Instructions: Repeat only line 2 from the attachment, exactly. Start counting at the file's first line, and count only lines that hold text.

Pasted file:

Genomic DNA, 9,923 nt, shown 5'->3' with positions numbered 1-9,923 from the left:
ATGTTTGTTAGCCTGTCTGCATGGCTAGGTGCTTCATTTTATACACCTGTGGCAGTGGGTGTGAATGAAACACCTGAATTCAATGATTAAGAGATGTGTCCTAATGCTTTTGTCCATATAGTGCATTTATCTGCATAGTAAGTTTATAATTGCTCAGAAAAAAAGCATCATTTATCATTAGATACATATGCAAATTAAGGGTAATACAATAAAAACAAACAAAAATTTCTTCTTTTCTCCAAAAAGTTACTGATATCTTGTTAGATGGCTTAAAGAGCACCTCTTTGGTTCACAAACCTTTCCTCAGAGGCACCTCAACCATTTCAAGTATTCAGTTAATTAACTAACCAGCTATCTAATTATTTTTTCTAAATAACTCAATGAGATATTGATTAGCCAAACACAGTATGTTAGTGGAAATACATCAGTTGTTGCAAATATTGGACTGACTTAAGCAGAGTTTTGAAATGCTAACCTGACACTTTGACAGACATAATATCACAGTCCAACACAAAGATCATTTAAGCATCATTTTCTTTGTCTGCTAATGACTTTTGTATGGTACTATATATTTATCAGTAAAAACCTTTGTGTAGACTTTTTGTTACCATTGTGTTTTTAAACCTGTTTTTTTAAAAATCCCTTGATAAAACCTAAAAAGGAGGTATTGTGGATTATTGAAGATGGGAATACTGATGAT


ATGTTTGTTAGCCTGTCTGCATGGCTAGGTGCTTCATTTTATACACCTGTGGCAGTGGGTGTGAATGAAACACCTGAATTCAATGATTAAGAGATGTGTCCTAATGCTTTTGTCCATATAGTGCATTTATCTGCATAGTAAGTTTATAATTGCTCAGAAAAAAAGCATCATTTATCATTAGATACATATGCAAATTAAGGGTAATACAATAAAAACAAACAAAAATTTCTTCTTTTCTCCAAAAAGTTACTGATATCTTGTTAGATGGCTTAAAGAGCACCTCTTTGGTTCACAAACCTTTCCTCAGAGGCACCTCAACCATTTCAAGTATTCAGTTAATTAACTAACCAGCTATCTAATTATTTTTTCTAAATAACTCAATGAGATATTGATTAGCCAAACACAGTATGTTAGTGGAAATACATCAGTTGTTGCAAATATTGGACTGACTTAAGCAGAGTTTTGAAATGCTAACCTGACACTTTGACAGACATAATATCACAGTCCAACACAAAGATCATTTAAGCATCATTTTCTTTGTCTGCTAATGACTTTTGTATGGTACTATATATTTATCAGTAAAAACCTTTGTGTAGACTTTTTGTTACCATTGTGTTTTTAAACCTGTTTTTTTAAAAATCCCTTGATAAAACCTAAAAAGGAGGTATTGTGGATTATTGAAGATGGGAATACTGATGAT